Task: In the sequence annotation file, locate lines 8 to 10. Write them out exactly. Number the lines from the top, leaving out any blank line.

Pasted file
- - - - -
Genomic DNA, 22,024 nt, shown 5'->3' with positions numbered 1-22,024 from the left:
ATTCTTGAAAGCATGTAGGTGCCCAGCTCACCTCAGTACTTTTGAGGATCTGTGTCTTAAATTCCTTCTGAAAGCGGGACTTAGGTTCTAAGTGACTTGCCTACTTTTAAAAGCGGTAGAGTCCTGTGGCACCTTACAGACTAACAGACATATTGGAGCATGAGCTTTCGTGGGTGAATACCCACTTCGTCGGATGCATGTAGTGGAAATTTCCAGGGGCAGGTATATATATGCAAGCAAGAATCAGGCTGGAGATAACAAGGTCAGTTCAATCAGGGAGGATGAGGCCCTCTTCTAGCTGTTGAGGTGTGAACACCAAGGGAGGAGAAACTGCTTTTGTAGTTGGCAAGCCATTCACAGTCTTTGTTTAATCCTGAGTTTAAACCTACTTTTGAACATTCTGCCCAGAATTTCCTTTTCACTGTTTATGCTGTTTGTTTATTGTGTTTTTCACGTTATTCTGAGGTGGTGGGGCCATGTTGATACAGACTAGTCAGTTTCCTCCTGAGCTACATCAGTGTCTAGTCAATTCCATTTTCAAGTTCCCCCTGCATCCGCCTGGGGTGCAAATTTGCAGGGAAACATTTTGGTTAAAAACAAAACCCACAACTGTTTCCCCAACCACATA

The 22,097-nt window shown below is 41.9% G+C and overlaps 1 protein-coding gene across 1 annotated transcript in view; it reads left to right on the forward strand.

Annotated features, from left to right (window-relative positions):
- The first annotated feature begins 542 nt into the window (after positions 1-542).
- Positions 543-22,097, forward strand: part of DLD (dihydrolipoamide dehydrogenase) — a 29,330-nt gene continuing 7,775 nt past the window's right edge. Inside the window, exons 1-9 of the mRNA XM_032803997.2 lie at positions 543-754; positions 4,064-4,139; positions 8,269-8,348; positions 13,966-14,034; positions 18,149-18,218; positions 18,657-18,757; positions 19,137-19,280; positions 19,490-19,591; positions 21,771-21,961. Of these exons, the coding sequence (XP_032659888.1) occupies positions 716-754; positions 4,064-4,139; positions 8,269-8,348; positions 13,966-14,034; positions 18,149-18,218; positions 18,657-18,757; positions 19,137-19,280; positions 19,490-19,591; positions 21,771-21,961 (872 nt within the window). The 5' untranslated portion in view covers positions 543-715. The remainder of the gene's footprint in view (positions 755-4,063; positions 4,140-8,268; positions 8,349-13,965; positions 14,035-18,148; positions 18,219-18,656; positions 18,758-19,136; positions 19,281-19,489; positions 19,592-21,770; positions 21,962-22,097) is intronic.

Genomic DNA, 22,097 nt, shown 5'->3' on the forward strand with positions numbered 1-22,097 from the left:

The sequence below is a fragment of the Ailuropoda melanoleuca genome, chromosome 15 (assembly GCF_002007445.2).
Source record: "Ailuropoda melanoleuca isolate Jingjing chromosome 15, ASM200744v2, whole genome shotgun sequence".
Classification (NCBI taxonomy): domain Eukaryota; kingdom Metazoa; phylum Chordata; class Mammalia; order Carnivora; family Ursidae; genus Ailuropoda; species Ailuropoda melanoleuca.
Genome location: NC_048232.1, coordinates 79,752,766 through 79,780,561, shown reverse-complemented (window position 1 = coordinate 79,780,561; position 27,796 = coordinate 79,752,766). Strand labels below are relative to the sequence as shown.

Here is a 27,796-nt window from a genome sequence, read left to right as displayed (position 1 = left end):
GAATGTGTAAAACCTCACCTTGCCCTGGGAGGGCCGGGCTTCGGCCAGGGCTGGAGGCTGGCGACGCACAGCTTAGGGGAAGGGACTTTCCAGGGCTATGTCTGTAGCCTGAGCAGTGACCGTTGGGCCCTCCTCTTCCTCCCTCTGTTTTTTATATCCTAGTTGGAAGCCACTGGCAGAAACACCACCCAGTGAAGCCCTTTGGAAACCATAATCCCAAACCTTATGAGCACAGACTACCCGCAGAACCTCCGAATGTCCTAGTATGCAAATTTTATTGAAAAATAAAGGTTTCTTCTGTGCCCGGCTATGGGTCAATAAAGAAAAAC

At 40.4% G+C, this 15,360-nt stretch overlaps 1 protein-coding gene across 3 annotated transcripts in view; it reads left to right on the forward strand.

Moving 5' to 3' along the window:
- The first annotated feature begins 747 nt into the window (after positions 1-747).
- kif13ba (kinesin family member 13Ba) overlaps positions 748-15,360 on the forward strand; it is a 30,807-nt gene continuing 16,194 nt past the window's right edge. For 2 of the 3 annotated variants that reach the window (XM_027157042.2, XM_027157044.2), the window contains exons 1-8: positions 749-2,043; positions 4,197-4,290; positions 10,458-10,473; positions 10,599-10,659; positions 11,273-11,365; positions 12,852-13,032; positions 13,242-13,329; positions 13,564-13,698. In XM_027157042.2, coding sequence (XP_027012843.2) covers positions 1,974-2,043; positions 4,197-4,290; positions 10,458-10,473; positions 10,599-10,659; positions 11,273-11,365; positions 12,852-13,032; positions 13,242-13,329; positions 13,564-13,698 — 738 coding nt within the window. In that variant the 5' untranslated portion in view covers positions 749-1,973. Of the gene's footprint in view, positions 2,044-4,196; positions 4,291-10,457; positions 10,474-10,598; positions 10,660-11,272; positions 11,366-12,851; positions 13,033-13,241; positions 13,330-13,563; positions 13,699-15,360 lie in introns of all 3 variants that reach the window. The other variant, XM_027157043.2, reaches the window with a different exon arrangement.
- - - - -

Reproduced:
The sequence below is a fragment of the Ailuropoda melanoleuca genome, chromosome 15 (assembly GCF_002007445.2).
Source record: "Ailuropoda melanoleuca isolate Jingjing chromosome 15, ASM200744v2, whole genome shotgun sequence".
Classification (NCBI taxonomy): domain Eukaryota; kingdom Metazoa; phylum Chordata; class Mammalia; order Carnivora; family Ursidae; genus Ailuropoda; species Ailuropoda melanoleuca.